Here's a quote regarding the 1980's bailout for Chrysler (see anther post by me):

As for the auto industry loan program, backers insisted that it was not a bailout and said the money would be repaid. They noted that a so-called bailout program that provided $1.5 billion in loan guarantees to Chrysler in 1980 turned a $313-million profit for the government.

Here's the links: http://www.ritholtz.com/blog/2008/11/looki...rysler-bailout/

http://articles.latimes.com/2008/sep/25/business/fi-auto25

http://www.heritage.org/Research/Energyand...oad/87384_1.pdf

http://www.wsws.org/articles/2001/feb2001/chry-f14.shtml

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Here's a quote regarding the 1980's bailout for Chrysler (see anther post by me):

As for the auto industry loan program, backers insisted that it was not a bailout and said the money would be repaid. They noted that a so-called bailout program that provided $1.5 billion in loan guarantees to Chrysler in 1980 turned a $313-million profit for the government.

Here's the links: http://www.ritholtz.com/blog/2008/11/looki...rysler-bailout/

http://articles.latimes.com/2008/sep/25/business/fi-auto25

http://www.heritage.org/Research/Energyand...oad/87384_1.pdf

http://www.wsws.org/articles/2001/feb2001/chry-f14.shtml

Penny.....an "s" at the end of a word, in this case "automakers".....usually indicates a plural form meaning more than one. Thus, your post implied that GM and Ford had also previously taken loans or money from the gov't.

You also mentioned that "they" took the money and produced gas guzzlers. Chrysler's comeback was based around the "K" series car, which was a fuel-efficient mid-size car which ended up being quite profitable. The "K" series frame was used on many models, including mini-vans.

The post and links above related to Chrysler, only reiterates information mentioned in the original editorial, which no one is disputing except you, and I can only guess that is because of a direct lack of reading comprehension from your end.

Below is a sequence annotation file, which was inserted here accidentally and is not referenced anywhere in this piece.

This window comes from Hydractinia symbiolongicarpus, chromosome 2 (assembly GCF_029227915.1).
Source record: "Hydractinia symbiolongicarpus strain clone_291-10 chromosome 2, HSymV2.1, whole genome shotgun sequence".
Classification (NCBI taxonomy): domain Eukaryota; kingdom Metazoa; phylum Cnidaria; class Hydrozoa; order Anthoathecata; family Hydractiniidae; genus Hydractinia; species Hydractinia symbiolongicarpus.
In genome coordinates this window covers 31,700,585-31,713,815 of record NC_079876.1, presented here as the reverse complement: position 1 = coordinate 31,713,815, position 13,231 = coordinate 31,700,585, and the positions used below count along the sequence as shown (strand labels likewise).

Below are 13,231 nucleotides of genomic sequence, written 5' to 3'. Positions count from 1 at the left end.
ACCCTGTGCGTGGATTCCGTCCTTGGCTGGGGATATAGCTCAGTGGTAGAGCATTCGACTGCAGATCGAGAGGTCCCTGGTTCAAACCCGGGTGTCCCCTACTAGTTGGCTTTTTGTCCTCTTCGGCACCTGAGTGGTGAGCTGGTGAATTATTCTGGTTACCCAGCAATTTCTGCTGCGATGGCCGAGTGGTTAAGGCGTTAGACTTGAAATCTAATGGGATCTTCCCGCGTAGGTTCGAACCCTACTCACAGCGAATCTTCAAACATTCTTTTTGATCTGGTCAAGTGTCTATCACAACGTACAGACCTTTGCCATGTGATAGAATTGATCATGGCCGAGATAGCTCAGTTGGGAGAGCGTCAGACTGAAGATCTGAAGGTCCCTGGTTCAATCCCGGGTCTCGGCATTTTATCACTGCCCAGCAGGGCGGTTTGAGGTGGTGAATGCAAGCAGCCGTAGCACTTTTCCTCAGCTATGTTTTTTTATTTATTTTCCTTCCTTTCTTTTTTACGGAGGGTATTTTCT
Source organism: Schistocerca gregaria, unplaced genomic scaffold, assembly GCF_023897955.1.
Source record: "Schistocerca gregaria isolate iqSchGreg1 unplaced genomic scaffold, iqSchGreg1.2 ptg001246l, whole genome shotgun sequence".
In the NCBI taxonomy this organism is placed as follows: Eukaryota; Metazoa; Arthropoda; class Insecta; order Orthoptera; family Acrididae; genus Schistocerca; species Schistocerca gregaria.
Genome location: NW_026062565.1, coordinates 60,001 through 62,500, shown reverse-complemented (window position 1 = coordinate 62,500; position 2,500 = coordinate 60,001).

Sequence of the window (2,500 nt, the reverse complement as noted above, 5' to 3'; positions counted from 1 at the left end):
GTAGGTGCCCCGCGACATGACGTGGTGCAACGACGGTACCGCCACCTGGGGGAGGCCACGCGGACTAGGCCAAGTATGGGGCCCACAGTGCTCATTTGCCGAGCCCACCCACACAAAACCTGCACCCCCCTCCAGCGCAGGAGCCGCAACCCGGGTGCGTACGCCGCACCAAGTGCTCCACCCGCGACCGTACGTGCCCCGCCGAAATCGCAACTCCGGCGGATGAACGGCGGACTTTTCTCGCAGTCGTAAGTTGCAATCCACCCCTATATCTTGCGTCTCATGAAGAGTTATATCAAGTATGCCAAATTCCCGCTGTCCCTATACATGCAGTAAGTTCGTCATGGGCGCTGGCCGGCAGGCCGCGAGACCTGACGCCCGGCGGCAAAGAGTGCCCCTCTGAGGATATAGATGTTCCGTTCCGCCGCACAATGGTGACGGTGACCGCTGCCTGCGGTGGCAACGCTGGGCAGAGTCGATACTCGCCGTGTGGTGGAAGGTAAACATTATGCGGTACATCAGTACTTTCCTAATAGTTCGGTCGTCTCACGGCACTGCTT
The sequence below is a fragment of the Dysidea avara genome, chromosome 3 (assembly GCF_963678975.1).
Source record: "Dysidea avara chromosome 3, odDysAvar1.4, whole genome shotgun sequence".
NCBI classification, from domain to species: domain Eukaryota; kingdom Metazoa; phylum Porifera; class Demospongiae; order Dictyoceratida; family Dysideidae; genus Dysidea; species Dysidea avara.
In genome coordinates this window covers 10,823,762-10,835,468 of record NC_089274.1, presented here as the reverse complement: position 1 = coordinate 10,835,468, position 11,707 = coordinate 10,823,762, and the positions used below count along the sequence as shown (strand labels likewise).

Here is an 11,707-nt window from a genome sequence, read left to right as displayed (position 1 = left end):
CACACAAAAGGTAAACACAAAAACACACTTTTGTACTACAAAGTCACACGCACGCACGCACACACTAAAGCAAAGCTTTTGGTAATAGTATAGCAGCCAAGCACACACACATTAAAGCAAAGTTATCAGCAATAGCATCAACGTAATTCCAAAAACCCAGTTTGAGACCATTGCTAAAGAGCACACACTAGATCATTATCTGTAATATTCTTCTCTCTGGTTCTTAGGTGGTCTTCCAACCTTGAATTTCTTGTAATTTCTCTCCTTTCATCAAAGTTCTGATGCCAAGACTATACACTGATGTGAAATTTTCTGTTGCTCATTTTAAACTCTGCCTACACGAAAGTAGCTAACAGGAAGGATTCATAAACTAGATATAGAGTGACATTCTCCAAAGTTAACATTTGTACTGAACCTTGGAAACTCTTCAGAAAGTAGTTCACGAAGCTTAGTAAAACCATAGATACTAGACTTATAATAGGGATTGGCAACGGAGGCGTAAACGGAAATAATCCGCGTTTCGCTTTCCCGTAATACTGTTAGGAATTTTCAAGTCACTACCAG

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Bong Man,

I'm back on line - So shoot me if I left off an "s" at the end of automakers. It's my opinion and you don't have to agree with it. I still think the government should not bail out the Big 3. I still think they won't change nor will they manufacture more smaller, fuel efficient vehicles. I want to see results. The autoworkers are the ones who need the help, not the Big 3. I am betting that there will only be 2 car manufacturers left in the US - Ford and Chrysler and I am sticking with this.

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I agree with what michael moore has been saying on cable news shows, that wall st. got help, no questions asked and that there is something not right about the auto cos. being questioned and criticized, for help. I dont see the issue of folks arriving in washington in a plane or a car.

Moore said that the govt should have a say in what directions the car makers go in, in regards to economical cars and corporate structure issues and to compete and survive long term.

It is strange how the gov is letting some cos go and helping others.

Not so strange, in capitalism we have minimal government invovement but with this it's really just which companies are too big to fail.

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I certainly do since Chrysler had hired Jones Day Law Firm weeks ago and probably will do a restructuring of the company. They could be in a better position by restructuring the company. There still maybe a merger between GM and Chrysler. It will be interesting to see if there is a merger and what name will be kept Chrysler or GM.